gluten free creamy pumpkin soup

Dairy-Free Creamy Pumpkin Soup

Makes about 6 cups
Author: Molly Patrick


  • ½ cup raw cashews, soaked in water for at least 10 minutes (65 g)
  • 1 cup sweet apple, cored and diced (about 1 medium-sized apple / 120 g)
  • ¾ cup carrot, diced (about 2 medium-sized carrots / 90 g)
  • ¾ cup yellow onion, diced (90 g)
  • cups canned 100% pure pumpkin puree (360 g)
  • 3 cups low-sodium vegetable broth, divided (705 ml)
  • ¾ cup unsweetened, non-dairy milk (180 ml)
  • 2 tablespoons 100% pure maple syrup
  • ½ tablespoon curry powder (use less if your curry is spicy)
  • 1 teaspoon coconut aminos
  • 1 teaspoon apple cider vinegar
  • 1 teaspoon salt
  • ½ teaspoon cinnamon powder
  • ½ teaspoon garlic powder
  • ¼ teaspoon black pepper (about 10 turns)
  • pinch ground nutmeg
  • pinch ginger powder
  • pinch cayenne powder
  • green onions, sliced (optional)
  • tamari toasted pumpkin seeds (optional) (see Notes for this recipe)
  • dried red chili flakes (optional)


  • Get the cashews soaking and then heat a large stock pot over medium heat for 2 minutes. Add the apple, carrot, and onion and saute for 6–8 minutes, until the onion is tender. Transfer to your blender.
  • Drain the cashews (discard the soaking water) and add them to the blender, along with the pumpkin puree and 2 cups (470 ml) of broth. Process until completely smooth.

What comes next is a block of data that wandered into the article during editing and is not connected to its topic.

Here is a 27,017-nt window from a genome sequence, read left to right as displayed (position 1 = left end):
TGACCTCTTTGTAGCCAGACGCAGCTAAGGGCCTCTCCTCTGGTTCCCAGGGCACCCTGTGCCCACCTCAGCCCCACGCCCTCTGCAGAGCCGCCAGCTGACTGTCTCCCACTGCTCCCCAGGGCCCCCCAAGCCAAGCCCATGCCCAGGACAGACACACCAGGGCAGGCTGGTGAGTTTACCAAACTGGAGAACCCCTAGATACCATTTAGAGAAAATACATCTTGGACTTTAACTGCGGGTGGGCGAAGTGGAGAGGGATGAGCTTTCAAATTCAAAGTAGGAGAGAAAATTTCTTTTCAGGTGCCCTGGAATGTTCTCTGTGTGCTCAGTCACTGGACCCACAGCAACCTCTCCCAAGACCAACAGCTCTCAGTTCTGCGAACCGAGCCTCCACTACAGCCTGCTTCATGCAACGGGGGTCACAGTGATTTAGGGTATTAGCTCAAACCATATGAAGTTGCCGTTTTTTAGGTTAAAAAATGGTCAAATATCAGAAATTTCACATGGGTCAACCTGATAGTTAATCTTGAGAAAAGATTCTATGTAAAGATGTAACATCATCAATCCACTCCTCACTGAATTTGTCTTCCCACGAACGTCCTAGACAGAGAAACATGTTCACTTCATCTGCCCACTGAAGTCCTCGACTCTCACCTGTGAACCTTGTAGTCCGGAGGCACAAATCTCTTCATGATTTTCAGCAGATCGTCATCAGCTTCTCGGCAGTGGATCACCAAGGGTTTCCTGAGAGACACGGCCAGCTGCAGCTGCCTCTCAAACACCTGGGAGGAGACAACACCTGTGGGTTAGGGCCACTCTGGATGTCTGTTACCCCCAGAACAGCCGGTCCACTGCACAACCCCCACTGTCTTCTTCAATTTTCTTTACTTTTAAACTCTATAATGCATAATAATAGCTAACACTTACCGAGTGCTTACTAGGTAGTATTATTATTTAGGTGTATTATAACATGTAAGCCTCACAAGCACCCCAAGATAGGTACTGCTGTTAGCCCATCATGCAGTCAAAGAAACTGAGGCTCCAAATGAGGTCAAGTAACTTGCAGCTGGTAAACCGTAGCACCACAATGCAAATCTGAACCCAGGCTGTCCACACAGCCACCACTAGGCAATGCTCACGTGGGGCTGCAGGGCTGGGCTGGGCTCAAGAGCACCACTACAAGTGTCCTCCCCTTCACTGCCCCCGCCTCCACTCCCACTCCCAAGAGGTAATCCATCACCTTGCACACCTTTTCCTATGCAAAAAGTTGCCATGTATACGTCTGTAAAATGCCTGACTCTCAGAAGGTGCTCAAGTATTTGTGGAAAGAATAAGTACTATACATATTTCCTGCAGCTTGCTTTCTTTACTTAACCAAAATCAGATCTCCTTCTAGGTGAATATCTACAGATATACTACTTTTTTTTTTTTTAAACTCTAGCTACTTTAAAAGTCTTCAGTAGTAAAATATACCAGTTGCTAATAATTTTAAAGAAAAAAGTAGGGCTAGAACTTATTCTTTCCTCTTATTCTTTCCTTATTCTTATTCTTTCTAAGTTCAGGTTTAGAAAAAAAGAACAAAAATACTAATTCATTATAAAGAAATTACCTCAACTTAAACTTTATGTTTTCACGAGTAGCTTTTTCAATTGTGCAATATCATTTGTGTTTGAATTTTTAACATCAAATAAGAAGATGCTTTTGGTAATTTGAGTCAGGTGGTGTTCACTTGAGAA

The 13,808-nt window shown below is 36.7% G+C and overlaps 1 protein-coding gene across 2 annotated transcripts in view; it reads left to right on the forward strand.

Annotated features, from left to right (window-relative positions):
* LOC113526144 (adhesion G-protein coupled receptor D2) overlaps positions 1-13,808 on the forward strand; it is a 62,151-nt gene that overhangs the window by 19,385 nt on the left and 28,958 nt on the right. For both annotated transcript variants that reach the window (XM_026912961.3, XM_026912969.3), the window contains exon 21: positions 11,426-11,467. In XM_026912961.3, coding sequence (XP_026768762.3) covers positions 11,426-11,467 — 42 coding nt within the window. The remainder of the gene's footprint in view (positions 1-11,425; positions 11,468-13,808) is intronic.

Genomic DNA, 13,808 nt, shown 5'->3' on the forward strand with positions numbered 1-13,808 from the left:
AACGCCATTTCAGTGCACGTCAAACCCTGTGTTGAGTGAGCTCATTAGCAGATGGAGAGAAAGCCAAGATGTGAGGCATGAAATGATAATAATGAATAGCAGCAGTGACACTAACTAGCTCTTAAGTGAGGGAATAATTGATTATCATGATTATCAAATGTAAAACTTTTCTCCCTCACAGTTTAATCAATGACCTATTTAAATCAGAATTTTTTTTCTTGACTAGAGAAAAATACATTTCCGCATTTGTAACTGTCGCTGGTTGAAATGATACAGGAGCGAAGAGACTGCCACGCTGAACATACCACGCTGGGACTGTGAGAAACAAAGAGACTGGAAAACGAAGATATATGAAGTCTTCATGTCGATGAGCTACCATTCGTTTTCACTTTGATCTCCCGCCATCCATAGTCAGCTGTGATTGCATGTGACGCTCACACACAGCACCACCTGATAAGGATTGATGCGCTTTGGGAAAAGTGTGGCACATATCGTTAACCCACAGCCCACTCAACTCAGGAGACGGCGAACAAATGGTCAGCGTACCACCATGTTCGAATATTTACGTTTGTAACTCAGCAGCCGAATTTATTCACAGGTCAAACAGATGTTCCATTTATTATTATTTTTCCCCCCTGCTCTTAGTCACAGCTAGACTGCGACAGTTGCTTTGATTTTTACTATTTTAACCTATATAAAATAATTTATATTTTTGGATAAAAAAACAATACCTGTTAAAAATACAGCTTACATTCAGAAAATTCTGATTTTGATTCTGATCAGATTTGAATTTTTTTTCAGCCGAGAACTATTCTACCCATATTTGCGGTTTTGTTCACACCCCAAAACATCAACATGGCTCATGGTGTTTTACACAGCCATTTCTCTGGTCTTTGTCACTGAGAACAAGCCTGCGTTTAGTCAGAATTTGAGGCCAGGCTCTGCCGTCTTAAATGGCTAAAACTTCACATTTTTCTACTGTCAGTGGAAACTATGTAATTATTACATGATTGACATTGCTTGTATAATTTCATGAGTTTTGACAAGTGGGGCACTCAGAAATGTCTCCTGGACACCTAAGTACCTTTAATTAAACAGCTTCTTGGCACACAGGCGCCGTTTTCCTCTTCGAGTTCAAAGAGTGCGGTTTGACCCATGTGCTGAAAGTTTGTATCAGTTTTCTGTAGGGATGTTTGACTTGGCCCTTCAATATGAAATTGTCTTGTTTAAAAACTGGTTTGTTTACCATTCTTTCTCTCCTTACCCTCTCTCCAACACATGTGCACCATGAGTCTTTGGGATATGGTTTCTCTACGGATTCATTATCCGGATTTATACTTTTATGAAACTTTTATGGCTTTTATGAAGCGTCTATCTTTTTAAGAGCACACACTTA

• Return the mixture to the stock pot and whisk in the remaining 1 cup (235 ml) of broth and the rest of the ingredients. Place a lid on the pot at an angle and simmer over medium-low heat for 10 minutes.
  • For serving, place a generous serving of soup into your soup bowl and add a sprinkle of green onions, tamari toasted pumpkin seeds, and dried red chili flakes, if using.


To toast the pumpkin seeds, place them evenly in one layer in a pre-heated cast iron skillet. Toast on low, turning occasionally for a few minutes until the seeds are toasted but not burnt (about 5 minutes). Drizzle a little tamari sauce over them and mix. Remove from the skillet and store in an air-tight container.

May you have a happy week full of plant wins for your little one.

We’re cheering you and your family on!
Team Dirty


Get a weekly dose of inspiration to eat more plants and celebrate imperfection

Our Sweary Saturday Love Letters are written by our ex-boozer, ex-smoker, plant-loving co-founder, Molly Patrick.


  1. Sue on October 31, 2021 at 1:45 am

    Brilliantly helpful and useful post, will pass to my adult children/ for grandchildren.
    Thank you, Sue